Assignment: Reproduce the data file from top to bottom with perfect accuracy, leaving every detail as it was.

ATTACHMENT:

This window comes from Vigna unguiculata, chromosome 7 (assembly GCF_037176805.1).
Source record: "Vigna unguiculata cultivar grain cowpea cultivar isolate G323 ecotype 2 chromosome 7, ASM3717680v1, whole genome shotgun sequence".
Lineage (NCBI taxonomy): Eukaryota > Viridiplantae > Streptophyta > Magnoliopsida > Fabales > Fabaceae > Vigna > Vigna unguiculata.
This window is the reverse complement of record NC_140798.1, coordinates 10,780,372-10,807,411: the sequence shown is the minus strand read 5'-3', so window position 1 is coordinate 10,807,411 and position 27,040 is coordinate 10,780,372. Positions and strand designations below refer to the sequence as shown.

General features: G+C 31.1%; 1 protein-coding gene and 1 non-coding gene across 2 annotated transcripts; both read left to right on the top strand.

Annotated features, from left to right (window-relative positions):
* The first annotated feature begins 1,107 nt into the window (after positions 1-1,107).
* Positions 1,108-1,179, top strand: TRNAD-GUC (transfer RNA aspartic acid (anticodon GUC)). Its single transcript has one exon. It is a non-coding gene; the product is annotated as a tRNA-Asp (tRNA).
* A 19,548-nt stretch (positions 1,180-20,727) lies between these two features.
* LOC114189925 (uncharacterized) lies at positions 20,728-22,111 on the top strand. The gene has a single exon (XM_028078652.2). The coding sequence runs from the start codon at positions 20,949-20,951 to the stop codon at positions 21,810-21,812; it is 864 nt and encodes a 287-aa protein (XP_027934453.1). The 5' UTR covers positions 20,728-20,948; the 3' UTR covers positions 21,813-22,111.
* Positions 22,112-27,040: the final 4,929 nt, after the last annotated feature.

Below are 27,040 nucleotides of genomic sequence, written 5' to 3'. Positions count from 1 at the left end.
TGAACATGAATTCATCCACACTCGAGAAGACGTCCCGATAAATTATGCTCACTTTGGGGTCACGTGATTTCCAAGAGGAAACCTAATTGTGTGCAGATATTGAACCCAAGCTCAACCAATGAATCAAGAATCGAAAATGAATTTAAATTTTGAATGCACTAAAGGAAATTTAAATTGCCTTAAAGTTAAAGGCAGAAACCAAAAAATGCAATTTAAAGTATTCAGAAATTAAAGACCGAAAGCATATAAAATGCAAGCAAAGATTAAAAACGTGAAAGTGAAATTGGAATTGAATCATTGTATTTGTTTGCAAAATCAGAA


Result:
This window comes from Vigna unguiculata, chromosome 7 (assembly GCF_037176805.1).
Source record: "Vigna unguiculata cultivar grain cowpea cultivar isolate G323 ecotype 2 chromosome 7, ASM3717680v1, whole genome shotgun sequence".
Lineage (NCBI taxonomy): Eukaryota > Viridiplantae > Streptophyta > Magnoliopsida > Fabales > Fabaceae > Vigna > Vigna unguiculata.
This window is the reverse complement of record NC_140798.1, coordinates 10,780,372-10,807,411: the sequence shown is the minus strand read 5'-3', so window position 1 is coordinate 10,807,411 and position 27,040 is coordinate 10,780,372. Positions and strand designations below refer to the sequence as shown.

General features: G+C 31.1%; 1 protein-coding gene and 1 non-coding gene across 2 annotated transcripts; both read left to right on the top strand.

Annotated features, from left to right (window-relative positions):
* The first annotated feature begins 1,107 nt into the window (after positions 1-1,107).
* Positions 1,108-1,179, top strand: TRNAD-GUC (transfer RNA aspartic acid (anticodon GUC)). Its single transcript has one exon. It is a non-coding gene; the product is annotated as a tRNA-Asp (tRNA).
* A 19,548-nt stretch (positions 1,180-20,727) lies between these two features.
* LOC114189925 (uncharacterized) lies at positions 20,728-22,111 on the top strand. The gene has a single exon (XM_028078652.2). The coding sequence runs from the start codon at positions 20,949-20,951 to the stop codon at positions 21,810-21,812; it is 864 nt and encodes a 287-aa protein (XP_027934453.1). The 5' UTR covers positions 20,728-20,948; the 3' UTR covers positions 21,813-22,111.
* Positions 22,112-27,040: the final 4,929 nt, after the last annotated feature.

Below are 27,040 nucleotides of genomic sequence, written 5' to 3'. Positions count from 1 at the left end.
TGAACATGAATTCATCCACACTCGAGAAGACGTCCCGATAAATTATGCTCACTTTGGGGTCACGTGATTTCCAAGAGGAAACCTAATTGTGTGCAGATATTGAACCCAAGCTCAACCAATGAATCAAGAATCGAAAATGAATTTAAATTTTGAATGCACTAAAGGAAATTTAAATTGCCTTAAAGTTAAAGGCAGAAACCAAAAAATGCAATTTAAAGTATTCAGAAATTAAAGACCGAAAGCATATAAAATGCAAGCAAAGATTAAAAACGTGAAAGTGAAATTGGAATTGAATCATTGTATTTGTTTGCAAAATCAGAA